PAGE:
Well, morning started bright and early, like 0300 early. So probably not bright, but very early……….yes, we have jet lag and cannot seem to wrap our mind around the 13 hour time difference. While it is 05:00 as we write this is it 4 pm yesterday at home. The boys are settling in for their afternoon nap at home while we are waking up to being our day. Yesterday was very eventful. We started the morning off with a hearty breakfast while we chatted up a couple from Ohio, a physician and lawyer, who, like us, are avid travelers. We had a great time chatting but it was soon time for them to leave on their tour and for us to begin our day.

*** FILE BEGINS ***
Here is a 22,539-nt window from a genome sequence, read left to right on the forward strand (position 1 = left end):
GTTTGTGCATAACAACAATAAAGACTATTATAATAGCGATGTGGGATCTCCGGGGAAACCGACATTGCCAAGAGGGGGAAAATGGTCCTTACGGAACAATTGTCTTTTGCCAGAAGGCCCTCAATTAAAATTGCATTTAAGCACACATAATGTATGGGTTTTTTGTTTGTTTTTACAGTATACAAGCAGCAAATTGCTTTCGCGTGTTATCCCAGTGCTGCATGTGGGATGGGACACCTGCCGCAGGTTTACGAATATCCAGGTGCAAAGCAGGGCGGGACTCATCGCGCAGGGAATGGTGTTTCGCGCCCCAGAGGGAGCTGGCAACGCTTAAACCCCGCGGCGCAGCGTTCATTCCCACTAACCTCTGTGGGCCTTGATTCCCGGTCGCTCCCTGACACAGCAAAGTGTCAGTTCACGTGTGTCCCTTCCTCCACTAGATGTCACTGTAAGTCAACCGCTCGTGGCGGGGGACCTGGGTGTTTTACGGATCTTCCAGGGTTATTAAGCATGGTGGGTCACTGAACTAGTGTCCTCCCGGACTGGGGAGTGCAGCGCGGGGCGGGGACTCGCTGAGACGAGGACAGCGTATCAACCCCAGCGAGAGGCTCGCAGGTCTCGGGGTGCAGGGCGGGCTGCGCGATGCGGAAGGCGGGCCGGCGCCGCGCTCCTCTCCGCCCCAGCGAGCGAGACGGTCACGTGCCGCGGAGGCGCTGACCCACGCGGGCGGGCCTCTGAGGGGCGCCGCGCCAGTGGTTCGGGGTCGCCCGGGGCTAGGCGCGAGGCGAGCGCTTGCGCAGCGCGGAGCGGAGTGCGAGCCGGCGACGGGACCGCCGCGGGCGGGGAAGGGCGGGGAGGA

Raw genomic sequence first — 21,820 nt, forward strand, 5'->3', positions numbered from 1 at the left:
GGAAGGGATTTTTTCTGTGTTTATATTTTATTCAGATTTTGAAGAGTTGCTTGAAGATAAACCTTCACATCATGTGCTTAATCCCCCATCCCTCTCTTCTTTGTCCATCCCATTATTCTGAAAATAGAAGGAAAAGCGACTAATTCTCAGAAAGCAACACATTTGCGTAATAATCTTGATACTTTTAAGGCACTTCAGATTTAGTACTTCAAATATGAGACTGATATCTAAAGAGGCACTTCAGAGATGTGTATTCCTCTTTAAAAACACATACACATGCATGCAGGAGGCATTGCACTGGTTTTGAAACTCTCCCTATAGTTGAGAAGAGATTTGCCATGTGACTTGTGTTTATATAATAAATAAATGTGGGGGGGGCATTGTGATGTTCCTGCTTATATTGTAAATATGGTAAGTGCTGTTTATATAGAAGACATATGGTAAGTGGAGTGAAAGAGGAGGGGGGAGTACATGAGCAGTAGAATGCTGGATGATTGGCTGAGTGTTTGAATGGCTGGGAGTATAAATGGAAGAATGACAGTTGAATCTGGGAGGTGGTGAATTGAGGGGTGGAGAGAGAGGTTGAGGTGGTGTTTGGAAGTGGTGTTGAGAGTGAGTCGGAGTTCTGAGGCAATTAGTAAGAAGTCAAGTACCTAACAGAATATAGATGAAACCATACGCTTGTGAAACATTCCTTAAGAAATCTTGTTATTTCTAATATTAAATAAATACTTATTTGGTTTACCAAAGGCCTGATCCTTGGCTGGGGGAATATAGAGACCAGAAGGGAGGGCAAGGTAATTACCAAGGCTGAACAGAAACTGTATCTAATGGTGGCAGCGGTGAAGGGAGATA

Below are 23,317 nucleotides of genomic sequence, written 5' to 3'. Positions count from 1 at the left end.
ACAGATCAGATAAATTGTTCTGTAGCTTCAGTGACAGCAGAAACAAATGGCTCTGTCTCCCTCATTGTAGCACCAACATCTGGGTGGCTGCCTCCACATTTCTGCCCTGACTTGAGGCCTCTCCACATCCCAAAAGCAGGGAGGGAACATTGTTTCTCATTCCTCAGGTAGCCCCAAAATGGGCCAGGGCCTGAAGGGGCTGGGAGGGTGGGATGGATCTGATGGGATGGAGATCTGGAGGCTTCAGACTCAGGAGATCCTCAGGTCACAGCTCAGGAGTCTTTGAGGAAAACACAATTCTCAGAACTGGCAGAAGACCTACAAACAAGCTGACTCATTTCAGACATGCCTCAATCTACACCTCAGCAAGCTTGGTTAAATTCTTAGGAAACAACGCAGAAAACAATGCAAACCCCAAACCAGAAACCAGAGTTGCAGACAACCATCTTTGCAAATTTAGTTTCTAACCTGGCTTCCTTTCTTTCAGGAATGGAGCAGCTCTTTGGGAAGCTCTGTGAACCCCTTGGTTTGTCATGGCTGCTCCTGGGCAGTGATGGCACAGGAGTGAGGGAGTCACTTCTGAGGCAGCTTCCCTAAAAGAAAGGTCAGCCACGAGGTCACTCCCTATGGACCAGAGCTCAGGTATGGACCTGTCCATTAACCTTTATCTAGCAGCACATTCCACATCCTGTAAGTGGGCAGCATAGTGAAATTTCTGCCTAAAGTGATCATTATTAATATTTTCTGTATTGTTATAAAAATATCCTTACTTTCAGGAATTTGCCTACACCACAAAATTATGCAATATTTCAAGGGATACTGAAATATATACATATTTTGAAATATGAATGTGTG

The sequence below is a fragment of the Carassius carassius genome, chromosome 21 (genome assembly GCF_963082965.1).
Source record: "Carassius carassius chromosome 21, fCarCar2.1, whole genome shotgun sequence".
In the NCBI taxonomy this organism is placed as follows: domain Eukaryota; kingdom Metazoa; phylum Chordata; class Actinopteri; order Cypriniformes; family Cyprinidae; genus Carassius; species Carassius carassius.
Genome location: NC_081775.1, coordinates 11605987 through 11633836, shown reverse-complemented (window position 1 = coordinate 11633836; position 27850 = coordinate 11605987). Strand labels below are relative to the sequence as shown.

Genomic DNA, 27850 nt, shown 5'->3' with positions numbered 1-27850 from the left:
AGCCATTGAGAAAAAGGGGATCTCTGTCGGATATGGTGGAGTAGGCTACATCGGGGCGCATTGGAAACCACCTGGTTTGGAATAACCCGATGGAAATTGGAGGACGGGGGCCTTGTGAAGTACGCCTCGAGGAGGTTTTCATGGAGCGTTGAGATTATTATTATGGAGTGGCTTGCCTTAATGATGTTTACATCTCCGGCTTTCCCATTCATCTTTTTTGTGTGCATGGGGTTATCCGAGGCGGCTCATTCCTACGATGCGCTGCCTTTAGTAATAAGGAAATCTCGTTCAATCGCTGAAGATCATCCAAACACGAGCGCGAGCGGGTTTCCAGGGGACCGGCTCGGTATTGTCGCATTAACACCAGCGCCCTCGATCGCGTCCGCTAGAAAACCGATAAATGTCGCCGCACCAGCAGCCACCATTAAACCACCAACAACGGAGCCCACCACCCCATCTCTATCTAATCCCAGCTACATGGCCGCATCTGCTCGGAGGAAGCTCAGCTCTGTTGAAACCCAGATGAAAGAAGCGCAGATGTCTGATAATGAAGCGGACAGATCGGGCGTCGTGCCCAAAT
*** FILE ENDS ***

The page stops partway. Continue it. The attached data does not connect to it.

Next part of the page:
As soon as we were out the door we headed out to explore the local area. We wandered around the subway station and its labyrinth of underground tunnels was like a world in itself. Being Saturday here in Tokyo did not slow down the many people heading to destinations despite the early hour. We, at some point, decided we had better head back to the room in order to meet an old friend of Dave’s, Kyoko, who he met twelve years ago and has kept in contact with her all these years later.  The life-sized iguana seated on the bench was a good marker point to know we were headed back in the right direction. Thankfully we managed to make it back by following the crumbs of clues that told us we were headed back to the hotel. Kyoko came up to our room where Kathy had an opportunity to get to know her and we planned for the day. She had some great ideas and we headed off to “Shinjuku National Garden”, a park famous for its cherry trees. Today, being near the start of the blossom season and the Garden being hugely popular in Tokyo, we were required to have a ticket to enter the park and access was limited. Thinking ahead, she had made reservations for us and we managed to slip through the throngs of people milling about wishing that they had a friend like Kyoko! The weather was perfect as we wandered around and around. The park had spans of trees without any blossoms, since the season started late this year, and then sudden bursts of flowering large trees and bushes appeared. In its own way, it made it more special when we found the bright arrays of various shades of white, pink, and red on the blooming trees. The colors set in front of the vivid blue sky was amazing. Sitting down on our “picnic towels”, we had lunch in the shade. Kyoko had brought us all lunch from a local bakery/deli and Kathy was delighted to see one of her favorite sandwiches, a BLT. While not the same as the US version, it was excellent and tasted marvelous! Dave had a smorgasbord of small sandwiches in different flavors.  It was great people-watching, talking, and relaxing as we ate our sandwiches. Full from our lunch, we again started walking to discover more cherry trees of various types some in bloom, some trying to bloom in the warm spring day, and some trees hesitant to bud out, waiting to make sure it was really spring. As we were heading out we got lucky enough to see a bright green parakeet, which was way larger than normal proportion, a Godzilla parakeet clipping the flowers off a blooming cherry tree. Scattered on the ground were all the petals from his exertion to suck the nectar and then toss away the remains.